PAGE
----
13.6 In order for the husband to succeed in his application for leave under s 94 of the Women”s Charter to present a divorce petition within the first three years of marriage, he had to show ‘exceptional hardship’ or ‘exceptional depravity’ on the part of his wife. The District Court was not persuaded by the husband”s submission that he was anxious to remarry and start a family and would have to continue working in his old age in order to provide for his children born to him in his forties. It dismissed the application for the following reasons (at [15]—[16]):

The aim of section 94 is to promote the sanctity of marriage and ensure that parties do not rush into and out of marriage without any thought of the consequences. … Parties were married for just 5 months. … there were no attempts at reconciliation here. The husband made no effort to go to China to persuade his wife to return, merely accepting her words over the telephone that she wanted a divorce. … some hardship is inevitable in the breakdown of a marriage. The crux is whether the hardship suffered is exceptional. In the present case, there is nothing exceptional. It was clear to me that the husband went into this marriage like it was a commercial transaction, with expectations of having a wife who would pander to his every need, having paid so much to the marriage agency for the arrangements and wedding. When reality fell short of his high expectations, he felt cheated and humiliated. While the wife is not blameless in this matter either, the husband had to some extent contributed to the situation he is in.

13.7 The husband of Qiongrui also sought leave to petition for divorce under s 94 in Toh Heng Leong v Lin Qiongrui[2005] SGDC 152. His application was also dismissed for similar, in fact nearly identical, reasons.

13.8 The husband of Gaofei appealed to the High Court. In Ng Kee Shee v Fu Gaofei[2005] 4 SLR 762 (‘Ng Kee Shee’), the High Court disagreed with the District Court and granted the husband leave to petition for divorce. It noted Yuyin”s evidence that the wives, whom she considered selfish and immature, felt that their marriages were mistakes and that they could not get used to living in Singapore and would never return to their husbands. The High Court sympathised with the husband and held that there was exceptional hardship (at [17]—[18], [21]—[22]):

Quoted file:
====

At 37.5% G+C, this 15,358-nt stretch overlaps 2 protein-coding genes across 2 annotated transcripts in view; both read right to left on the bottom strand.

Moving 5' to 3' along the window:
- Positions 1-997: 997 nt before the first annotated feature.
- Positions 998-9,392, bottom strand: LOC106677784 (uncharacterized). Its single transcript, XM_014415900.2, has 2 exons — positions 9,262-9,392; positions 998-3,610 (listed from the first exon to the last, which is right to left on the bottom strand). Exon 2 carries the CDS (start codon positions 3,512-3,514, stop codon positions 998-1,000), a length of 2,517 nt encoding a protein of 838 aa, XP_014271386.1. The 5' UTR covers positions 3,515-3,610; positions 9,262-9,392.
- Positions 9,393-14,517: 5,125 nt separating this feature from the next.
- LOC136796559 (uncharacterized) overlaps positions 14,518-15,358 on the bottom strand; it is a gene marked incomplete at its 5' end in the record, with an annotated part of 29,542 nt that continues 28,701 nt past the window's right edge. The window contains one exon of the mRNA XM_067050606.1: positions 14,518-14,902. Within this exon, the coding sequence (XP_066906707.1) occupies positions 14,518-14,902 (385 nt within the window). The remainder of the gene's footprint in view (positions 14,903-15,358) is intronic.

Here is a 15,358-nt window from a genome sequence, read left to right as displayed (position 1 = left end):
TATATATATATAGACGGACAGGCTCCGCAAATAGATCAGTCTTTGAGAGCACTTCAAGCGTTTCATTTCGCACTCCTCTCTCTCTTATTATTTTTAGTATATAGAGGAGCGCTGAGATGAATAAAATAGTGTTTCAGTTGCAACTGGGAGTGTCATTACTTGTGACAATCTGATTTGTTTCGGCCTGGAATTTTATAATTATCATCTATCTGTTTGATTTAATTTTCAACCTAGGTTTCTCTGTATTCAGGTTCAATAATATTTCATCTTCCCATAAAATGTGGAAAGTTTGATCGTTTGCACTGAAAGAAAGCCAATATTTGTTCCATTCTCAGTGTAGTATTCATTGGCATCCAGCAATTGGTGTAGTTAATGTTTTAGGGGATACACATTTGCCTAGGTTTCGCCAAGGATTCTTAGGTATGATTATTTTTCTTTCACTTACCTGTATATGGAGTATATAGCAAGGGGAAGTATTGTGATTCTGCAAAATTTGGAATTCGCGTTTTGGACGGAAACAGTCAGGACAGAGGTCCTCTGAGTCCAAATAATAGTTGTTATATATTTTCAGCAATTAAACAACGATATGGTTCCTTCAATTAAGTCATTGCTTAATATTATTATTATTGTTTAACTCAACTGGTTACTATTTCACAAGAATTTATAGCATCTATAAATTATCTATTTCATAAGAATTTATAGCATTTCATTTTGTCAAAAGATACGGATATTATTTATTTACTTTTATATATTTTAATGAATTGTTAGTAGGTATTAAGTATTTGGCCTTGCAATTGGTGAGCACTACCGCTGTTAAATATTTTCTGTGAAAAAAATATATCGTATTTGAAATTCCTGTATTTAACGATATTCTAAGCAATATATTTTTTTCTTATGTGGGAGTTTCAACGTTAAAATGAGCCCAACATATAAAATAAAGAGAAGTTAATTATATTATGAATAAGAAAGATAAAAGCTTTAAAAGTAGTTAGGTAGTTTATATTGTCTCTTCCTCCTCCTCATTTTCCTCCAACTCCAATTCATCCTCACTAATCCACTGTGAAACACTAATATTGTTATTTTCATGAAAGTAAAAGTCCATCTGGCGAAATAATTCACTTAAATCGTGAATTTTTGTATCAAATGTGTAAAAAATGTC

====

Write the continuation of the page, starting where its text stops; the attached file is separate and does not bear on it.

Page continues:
I do find it somewhat disturbing that the district judge emphasised twice, almost derisively, that there was a rather big difference in the ages of the parties as seen in her statements, ‘The husband chose to contract a marriage with a girl more than 20 years his junior’ and ‘both married to men old enough to be their fathers’. … There was no evidence to indicate any coercion by the husband … The husband, therefore, had every reason to expect that both of them would want to get to know each other better gradually as the days passed.

However, it seemed that the wife was not only unwilling to make any effort towards this end after the wedding but was also constantly shutting all the doors in his face. … This was not a case of a new couple learning to adjust to each other. It was simply one of the wife unilaterally setting out all the rules of intimacy from the start, something that is the antithesis of intimacy. …

I agree with the pronouncement that the laudatory intention of s 94 is to promote sanctity of marriage and to ensure that parties do not rush into and out of marriage capriciously. Here, it was clearly the wife who had absolutely no regard for the union and who was the one who entered into the arranged marriage capriciously. To hold that the husband should nevertheless wait three years before seeking a divorce appears to be visiting the wrongs of the wife on him.

… I do not think it is fair to say that the husband entered the marriage ‘with expectations of having a wife who would pander to his every need’. The evidence did not justify such a statement.

13.9 This case exemplifies the difficulties faced by a court tasked with determining whether there is sufficient hardship which goes beyond the ‘ordinary’ hardship inevitable in all marital breakdowns. Suppose a spouse deserts the other spouse a few months after marriage, like the wife in Ng Kee Shee did by returning to China. Does such desertion constitute exceptional hardship to the spouse left behind? It is noted that s 95(3)(c) requires a continuous period of desertion of two years before irretrievable breakdown of marriage is proved. A spouse who is deserted by his spouse in his fourth year of marriage must still wait another two years before petitioning for a divorce using s 95(3)(c). What is the ‘exceptional’ hardship suffered by the husband in Ng Kee Shee when his wife deserted him? It is not difficult to see the trauma and hardship suffered by a party in the husband”s position. It is also not difficult to see the hardship suffered by numerous parties whose...